Sabres’ Sulzer hoping to parlay late-season play into regular dutyBill Hoppe     Olean Times Herald
BUFFALO – When was the last time Alexander Sulzer started an NHL season confident he could be a regular?
“Never, first time,” the Sabres defenseman said Wednesday inside the First Niagara Center.
Having a roster spot isn’t new for Sulzer. He’s spent parts of the past four seasons in the NHL, including the last two from beginning to end. It’s just that he rarely played prior to his Feb. 27 arrival from Vancouver.
From the start of 2010-11 until he began regular duty with the Sabres on March 7, the German sat 65 percent of his team’s games, making only 53 appearances. The Canucks scratched him 51 times last season.
Right now, the Sabres possess a glut of defensemen. Nine are battling for seven or eight spots. Only six will dress. Barring a practice injury, one will almost certainly get traded or waived before opening day Sunday.
So far, no one’s talking about the 28-year-old Sulzer, who’s back skating beside countryman Christian Ehrhoff, leaving or even being scratched.
“Yeah, it’s really good,” Sulzer said about his situation. “I mean, for now (I’m practicing) with Christian and I hope I’m going to play with him, too. I haven’t gotten the confirmation that I’m actually in the top six. But, yeah, (I’m) excited to get a chance again to prove (myself).”
Sulzer began proving himself shortly after the Sabres swapped seventh defensemen – Marc-Andre Gragnani went to the Canucks – in what was thought to be a minor footnote to the Cody Hodgson trade.
“I was just hoping for a new start and … a new chance,” said Sulzer, who signed a one-year, $750,000 contract in May. “Yeah, I never gave up that dream of being a top six guy. I work at it every day.”
When Andrej Sekera became ill, Sulzer played the first of 14 straight games, his first regular NHL action. He skated more than 21 minutes seven times, compiling three goals and eight points.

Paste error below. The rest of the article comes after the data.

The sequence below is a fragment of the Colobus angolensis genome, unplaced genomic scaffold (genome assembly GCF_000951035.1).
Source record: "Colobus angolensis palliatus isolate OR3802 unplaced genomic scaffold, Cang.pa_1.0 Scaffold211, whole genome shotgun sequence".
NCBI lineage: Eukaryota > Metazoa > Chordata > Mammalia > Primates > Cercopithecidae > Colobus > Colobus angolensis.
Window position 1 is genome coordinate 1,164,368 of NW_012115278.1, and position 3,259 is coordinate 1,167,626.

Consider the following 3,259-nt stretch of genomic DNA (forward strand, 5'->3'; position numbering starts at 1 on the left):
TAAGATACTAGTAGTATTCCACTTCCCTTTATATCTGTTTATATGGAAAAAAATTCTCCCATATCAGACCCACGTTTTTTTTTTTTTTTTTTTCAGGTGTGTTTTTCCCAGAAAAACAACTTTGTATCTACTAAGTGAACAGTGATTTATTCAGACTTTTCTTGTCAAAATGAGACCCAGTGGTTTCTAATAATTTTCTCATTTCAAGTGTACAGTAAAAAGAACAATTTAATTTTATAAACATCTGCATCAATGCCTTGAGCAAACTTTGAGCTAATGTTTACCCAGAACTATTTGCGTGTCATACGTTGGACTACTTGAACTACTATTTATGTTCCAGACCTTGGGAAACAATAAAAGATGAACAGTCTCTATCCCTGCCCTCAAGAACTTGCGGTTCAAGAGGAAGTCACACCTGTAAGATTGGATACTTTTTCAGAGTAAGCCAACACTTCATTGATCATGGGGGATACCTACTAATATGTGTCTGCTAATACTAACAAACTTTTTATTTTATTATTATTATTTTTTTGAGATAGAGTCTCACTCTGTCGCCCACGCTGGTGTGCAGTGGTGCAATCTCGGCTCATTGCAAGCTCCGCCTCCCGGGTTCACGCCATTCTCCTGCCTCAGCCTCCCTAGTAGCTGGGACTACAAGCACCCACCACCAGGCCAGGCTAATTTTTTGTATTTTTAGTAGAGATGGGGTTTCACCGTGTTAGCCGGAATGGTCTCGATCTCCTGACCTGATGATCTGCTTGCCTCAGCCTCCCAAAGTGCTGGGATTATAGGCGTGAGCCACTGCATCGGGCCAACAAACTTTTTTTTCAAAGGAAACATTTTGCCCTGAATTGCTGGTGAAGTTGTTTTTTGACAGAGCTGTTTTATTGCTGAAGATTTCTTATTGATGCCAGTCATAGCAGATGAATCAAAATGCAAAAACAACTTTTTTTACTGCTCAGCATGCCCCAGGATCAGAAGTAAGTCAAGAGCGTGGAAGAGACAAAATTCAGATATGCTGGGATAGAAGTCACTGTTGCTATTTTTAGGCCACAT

Ehrhoff and Sulzer instantly began showcasing strong chemistry, playing like they had been partners for years. Ehrhoff’s the slick puck-rusher. Sulzer’s the defensive guy, although he moves well and isn’t afraid to pinch.
Why did they work so well together?
“It’s tough to point a finger, it’s tough to say,” Ehrhoff said. “It clicked. It’s tough to explain. We’re from the same country. It’s not necessarily the reason for that but it just seemed to click.”
Sulzer said: “I think we just trust each other out there and we reap off each other, just try to keep it as simple as possible and move pucks quick. I think the biggest part is just reading off each other.”
Sabres coach Lindy Ruff said thinks “that connection” between the two helped Sulzer establish himself so quickly.
“It seemed that they fit together,” Ruff said. “Obviously, we were in need of defensive defensemen. It was sort of an automatic fit. Everything went right for him, and you can hope that he can build off that.”
Despite his journeyman status, Sulzer never seriously considered ditching the NHL and going back to Europe, where he had played five seasons before coming to North America in 2007.
“I mean, it crosses your mind there’s that option,” said Sulzer, who spent the lockout playing in Germany. “But I was never at that point where I’m like, ‘OK, that’s it. I’m going to give up and go back.’ For us Europeans, it’s probably a good thing to know and have in your head. It’s not the end of the world playing in Europe.
“But obviously your dream is playing in the NHL. That’s what you work for as hard as you can every day.”
Ehrhoff, meanwhile, is trying to rebound from a solid but somewhat disappointing campaign in which he battled injuries. In the first season of his 10-year, $40 million contract, the 30-year-old had only five goals, 32 points and a minus-2 rating in 66 games. He had averaged 14 goals, 47 points and plus-28 rating the previous two seasons.
After accumulating 51 power-play points in two years, he dropped to just 11 last season as teams keyed on his wicked shot from the point.
“I thought I had an impact here,” Ehrhoff said. “Obviously, one stat that wasn’t that good was the power play points. I think we can do a lot better on the power play. … It was a little inconsistent last year.”
The season-ending knee injury Ehrhoff suffered March 27 in Washington didn’t fully heal until around the middle of the summer, he said.
In a paper move, winger Mark Mancari cleared waivers Wednesday and played for Rochester hours later.